Wisteria Writers Tag (to which i am allergic OOPS) + Early Writings

6:00 AM

So I had several mild allergic reactions today. And by the time I got home from work an hour before midnight, I was exhausted and my brain refused to come up with a good blog post. Then I remembered, I was tagged for this ages ago! And it's funny because FUN FACT ABOUT HANNAH #291: I am allergic to wisteria.

When I was eleven, I stepped out on our porch and got hit across the face with a wisteria vine (the thing infests our porch and simply will not go away). A couple of hours later, a sore had appeared, and by the end of the week my left eye and nostril were swollen shut.

Fun times, right? Anyway. I was tagged ages ago by Rachael to do this tag. Sorry it's taken me so long, Rachael!

1. Which is your favorite character you've written?

This should be a hard question to answer, but it's actually not. My favorite character ever to have written was Jack from The Call of Atlantis, the book I wrote with my cousin when we were thirteen years old. He's an ESTP and he's so funny and snarky and smart and witty and just amazing and I resonate with him on a deep level that I didn't fully understand until revisiting him recently.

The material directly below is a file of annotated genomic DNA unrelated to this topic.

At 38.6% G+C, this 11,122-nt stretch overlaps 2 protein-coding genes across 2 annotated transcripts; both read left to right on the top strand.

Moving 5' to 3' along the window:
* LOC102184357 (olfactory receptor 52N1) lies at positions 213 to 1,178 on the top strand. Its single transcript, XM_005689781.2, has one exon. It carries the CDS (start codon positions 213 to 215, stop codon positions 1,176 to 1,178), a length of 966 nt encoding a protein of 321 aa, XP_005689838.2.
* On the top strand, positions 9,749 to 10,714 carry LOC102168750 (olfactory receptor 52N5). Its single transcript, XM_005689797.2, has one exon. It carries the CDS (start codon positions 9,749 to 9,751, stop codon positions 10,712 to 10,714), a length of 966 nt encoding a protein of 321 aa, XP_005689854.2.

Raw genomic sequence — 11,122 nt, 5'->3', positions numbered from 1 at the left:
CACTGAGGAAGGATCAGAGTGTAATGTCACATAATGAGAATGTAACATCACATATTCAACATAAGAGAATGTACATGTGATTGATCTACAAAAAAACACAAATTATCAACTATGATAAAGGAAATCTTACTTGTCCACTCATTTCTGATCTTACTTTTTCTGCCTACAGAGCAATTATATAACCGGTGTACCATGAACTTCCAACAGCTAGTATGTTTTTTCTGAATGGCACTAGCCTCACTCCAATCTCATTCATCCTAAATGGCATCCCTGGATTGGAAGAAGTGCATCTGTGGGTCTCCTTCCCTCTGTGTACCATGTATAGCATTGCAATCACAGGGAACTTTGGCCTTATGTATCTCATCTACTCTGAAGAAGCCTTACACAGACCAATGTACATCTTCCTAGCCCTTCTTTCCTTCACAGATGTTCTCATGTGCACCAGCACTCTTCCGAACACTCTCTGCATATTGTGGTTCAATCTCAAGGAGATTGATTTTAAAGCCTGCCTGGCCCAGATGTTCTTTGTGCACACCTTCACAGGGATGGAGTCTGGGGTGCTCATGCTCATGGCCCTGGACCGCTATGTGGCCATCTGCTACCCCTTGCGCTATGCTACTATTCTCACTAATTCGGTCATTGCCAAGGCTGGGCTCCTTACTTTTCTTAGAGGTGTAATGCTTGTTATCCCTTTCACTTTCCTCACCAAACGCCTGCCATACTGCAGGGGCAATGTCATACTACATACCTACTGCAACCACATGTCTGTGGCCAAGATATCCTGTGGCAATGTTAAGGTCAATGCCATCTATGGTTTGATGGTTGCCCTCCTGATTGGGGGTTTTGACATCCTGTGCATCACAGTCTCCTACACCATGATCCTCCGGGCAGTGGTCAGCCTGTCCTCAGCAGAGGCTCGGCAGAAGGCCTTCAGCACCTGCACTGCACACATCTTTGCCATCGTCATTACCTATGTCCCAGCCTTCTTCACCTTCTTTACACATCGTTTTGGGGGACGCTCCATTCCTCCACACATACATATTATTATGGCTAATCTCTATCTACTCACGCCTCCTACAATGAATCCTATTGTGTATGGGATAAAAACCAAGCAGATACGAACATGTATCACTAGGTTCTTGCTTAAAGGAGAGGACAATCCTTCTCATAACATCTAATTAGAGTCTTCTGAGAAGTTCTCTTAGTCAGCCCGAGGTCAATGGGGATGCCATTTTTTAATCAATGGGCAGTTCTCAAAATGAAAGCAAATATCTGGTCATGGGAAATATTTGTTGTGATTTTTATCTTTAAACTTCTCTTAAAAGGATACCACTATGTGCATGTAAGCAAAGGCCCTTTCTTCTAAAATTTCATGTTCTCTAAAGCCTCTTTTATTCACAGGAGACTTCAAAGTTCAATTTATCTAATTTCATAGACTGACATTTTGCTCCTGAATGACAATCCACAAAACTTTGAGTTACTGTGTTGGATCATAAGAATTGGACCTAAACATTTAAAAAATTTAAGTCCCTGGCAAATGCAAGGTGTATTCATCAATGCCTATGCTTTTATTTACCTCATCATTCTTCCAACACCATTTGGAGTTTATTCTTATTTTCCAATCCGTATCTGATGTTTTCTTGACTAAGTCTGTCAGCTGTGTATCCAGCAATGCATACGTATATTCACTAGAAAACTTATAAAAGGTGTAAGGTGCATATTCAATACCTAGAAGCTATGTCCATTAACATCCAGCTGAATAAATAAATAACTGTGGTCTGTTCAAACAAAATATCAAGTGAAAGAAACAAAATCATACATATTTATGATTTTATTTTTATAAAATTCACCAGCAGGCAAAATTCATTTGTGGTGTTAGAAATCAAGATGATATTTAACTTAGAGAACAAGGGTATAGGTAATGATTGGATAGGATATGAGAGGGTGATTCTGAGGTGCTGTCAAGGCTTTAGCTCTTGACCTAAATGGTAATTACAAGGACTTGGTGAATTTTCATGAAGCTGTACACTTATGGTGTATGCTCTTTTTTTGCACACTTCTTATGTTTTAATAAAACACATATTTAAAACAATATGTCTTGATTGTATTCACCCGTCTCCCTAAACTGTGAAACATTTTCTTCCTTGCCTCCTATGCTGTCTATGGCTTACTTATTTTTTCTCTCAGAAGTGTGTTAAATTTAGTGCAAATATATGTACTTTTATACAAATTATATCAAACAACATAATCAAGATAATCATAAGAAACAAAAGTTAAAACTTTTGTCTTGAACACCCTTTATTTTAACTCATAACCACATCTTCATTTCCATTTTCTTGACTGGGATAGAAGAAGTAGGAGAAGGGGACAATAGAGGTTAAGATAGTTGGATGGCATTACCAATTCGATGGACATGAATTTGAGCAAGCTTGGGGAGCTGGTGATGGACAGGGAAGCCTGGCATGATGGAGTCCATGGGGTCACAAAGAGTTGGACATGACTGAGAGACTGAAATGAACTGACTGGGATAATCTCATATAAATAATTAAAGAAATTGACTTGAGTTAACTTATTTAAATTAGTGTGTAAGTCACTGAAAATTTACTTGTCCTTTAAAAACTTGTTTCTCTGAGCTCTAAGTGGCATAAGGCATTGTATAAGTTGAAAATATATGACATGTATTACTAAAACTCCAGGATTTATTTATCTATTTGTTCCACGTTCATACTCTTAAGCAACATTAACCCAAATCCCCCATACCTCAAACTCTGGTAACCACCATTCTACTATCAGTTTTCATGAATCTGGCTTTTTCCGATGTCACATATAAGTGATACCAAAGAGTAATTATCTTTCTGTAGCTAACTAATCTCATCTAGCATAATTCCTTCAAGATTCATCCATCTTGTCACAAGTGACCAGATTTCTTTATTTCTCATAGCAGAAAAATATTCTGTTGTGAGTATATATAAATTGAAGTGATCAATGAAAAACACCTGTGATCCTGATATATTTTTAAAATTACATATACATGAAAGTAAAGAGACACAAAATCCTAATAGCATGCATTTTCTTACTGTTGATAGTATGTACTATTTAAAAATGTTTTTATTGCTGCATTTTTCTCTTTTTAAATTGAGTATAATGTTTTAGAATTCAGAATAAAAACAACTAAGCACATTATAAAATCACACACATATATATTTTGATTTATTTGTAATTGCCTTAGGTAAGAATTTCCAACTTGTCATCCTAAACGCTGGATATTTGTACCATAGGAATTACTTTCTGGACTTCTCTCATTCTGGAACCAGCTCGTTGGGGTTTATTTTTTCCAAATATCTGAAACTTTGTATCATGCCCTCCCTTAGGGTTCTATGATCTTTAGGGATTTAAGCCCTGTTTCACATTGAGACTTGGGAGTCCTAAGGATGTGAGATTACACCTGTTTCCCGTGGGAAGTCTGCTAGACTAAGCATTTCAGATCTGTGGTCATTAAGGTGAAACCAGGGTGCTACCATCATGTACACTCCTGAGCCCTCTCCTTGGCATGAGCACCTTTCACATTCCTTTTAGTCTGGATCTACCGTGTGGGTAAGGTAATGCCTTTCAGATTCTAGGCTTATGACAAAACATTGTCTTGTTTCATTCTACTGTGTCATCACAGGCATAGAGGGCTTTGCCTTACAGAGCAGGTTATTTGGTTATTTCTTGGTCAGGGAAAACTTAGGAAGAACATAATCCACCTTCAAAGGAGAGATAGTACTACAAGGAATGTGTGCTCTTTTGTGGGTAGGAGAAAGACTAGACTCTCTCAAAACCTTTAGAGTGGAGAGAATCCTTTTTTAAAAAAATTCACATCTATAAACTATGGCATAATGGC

2. How many books have your read this year?

*grins sheepishly* one half?

3. What genre do you tend to write in?

I'm a fantasy girl at heart. 

4. Have you ever written a book and then immediately trashed it?

Surprisingly no? My writing start is a little unique in that I sat down and started writing a full-blown novel, and I finished it. I didn't jump around between projects until I finally found one that stuck. I started writing, and I didn't stop. 

5. How many books have you completed?

I have written 6 complete first drafts. Of those six, four of them have been through draft 2. And of those four, only one have I moved on to draft three with. I have yet to complete a third draft.

6. Do you work on multiple projects at a time?

Not usually. I sometimes take a break (like when I wrote my Baby Book in July for nano when I was halfway done with draft 2 of The Dream Walkers

There were a few more questions, but I decided to stop here so I could incorporate another tag, since I'm sort of along that stream.

Abbiee created this ingenious tag a while ago, and I've been wanting to do it ever since. I have a sad amount of trash stories though. Like I said, I didn't jump around much.